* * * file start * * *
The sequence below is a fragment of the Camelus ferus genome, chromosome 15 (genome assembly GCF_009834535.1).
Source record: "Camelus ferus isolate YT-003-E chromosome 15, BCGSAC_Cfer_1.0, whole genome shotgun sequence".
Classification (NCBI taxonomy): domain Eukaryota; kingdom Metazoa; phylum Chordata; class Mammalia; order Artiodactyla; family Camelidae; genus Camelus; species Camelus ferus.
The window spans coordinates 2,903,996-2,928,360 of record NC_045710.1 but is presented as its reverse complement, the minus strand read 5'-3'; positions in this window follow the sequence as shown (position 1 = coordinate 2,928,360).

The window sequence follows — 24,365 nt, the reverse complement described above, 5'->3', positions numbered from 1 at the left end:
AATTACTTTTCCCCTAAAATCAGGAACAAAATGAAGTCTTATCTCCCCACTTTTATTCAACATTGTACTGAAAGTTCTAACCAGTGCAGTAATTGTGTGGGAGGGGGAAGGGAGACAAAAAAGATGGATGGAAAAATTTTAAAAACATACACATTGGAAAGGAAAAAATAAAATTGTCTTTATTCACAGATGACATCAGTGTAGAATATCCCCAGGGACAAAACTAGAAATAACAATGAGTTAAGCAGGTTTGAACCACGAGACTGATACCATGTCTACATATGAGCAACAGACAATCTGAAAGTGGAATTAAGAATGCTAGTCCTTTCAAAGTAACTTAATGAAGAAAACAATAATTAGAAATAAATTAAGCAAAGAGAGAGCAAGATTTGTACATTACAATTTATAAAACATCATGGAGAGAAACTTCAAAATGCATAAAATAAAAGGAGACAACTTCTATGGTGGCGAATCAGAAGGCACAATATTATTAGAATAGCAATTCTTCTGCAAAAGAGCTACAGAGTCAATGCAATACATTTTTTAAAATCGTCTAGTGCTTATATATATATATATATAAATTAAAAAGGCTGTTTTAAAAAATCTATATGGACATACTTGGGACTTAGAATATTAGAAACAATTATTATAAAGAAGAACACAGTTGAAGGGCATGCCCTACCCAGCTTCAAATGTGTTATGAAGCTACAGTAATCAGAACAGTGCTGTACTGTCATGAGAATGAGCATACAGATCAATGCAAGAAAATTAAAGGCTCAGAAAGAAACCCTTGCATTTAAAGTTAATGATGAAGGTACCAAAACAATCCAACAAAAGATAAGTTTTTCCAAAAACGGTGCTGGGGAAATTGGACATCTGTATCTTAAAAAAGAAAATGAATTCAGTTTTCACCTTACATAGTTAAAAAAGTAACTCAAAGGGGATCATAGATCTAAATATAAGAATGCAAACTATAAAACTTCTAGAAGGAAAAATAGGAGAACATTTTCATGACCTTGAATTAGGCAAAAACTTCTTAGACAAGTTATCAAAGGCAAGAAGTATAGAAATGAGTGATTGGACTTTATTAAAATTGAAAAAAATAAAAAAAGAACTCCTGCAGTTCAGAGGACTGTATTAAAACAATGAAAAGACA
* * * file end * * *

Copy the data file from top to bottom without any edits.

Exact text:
The sequence below is a fragment of the Camelus ferus genome, chromosome 15 (genome assembly GCF_009834535.1).
Source record: "Camelus ferus isolate YT-003-E chromosome 15, BCGSAC_Cfer_1.0, whole genome shotgun sequence".
Classification (NCBI taxonomy): domain Eukaryota; kingdom Metazoa; phylum Chordata; class Mammalia; order Artiodactyla; family Camelidae; genus Camelus; species Camelus ferus.
The window spans coordinates 2,903,996-2,928,360 of record NC_045710.1 but is presented as its reverse complement, the minus strand read 5'-3'; positions in this window follow the sequence as shown (position 1 = coordinate 2,928,360).

The window sequence follows — 24,365 nt, the reverse complement described above, 5'->3', positions numbered from 1 at the left end:
AATTACTTTTCCCCTAAAATCAGGAACAAAATGAAGTCTTATCTCCCCACTTTTATTCAACATTGTACTGAAAGTTCTAACCAGTGCAGTAATTGTGTGGGAGGGGGAAGGGAGACAAAAAAGATGGATGGAAAAATTTTAAAAACATACACATTGGAAAGGAAAAAATAAAATTGTCTTTATTCACAGATGACATCAGTGTAGAATATCCCCAGGGACAAAACTAGAAATAACAATGAGTTAAGCAGGTTTGAACCACGAGACTGATACCATGTCTACATATGAGCAACAGACAATCTGAAAGTGGAATTAAGAATGCTAGTCCTTTCAAAGTAACTTAATGAAGAAAACAATAATTAGAAATAAATTAAGCAAAGAGAGAGCAAGATTTGTACATTACAATTTATAAAACATCATGGAGAGAAACTTCAAAATGCATAAAATAAAAGGAGACAACTTCTATGGTGGCGAATCAGAAGGCACAATATTATTAGAATAGCAATTCTTCTGCAAAAGAGCTACAGAGTCAATGCAATACATTTTTTAAAATCGTCTAGTGCTTATATATATATATATATAAATTAAAAAGGCTGTTTTAAAAAATCTATATGGACATACTTGGGACTTAGAATATTAGAAACAATTATTATAAAGAAGAACACAGTTGAAGGGCATGCCCTACCCAGCTTCAAATGTGTTATGAAGCTACAGTAATCAGAACAGTGCTGTACTGTCATGAGAATGAGCATACAGATCAATGCAAGAAAATTAAAGGCTCAGAAAGAAACCCTTGCATTTAAAGTTAATGATGAAGGTACCAAAACAATCCAACAAAAGATAAGTTTTTCCAAAAACGGTGCTGGGGAAATTGGACATCTGTATCTTAAAAAAGAAAATGAATTCAGTTTTCACCTTACATAGTTAAAAAAGTAACTCAAAGGGGATCATAGATCTAAATATAAGAATGCAAACTATAAAACTTCTAGAAGGAAAAATAGGAGAACATTTTCATGACCTTGAATTAGGCAAAAACTTCTTAGACAAGTTATCAAAGGCAAGAAGTATAGAAATGAGTGATTGGACTTTATTAAAATTGAAAAAAATAAAAAAAGAACTCCTGCAGTTCAGAGGACTGTATTAAAACAATGAAAAGACA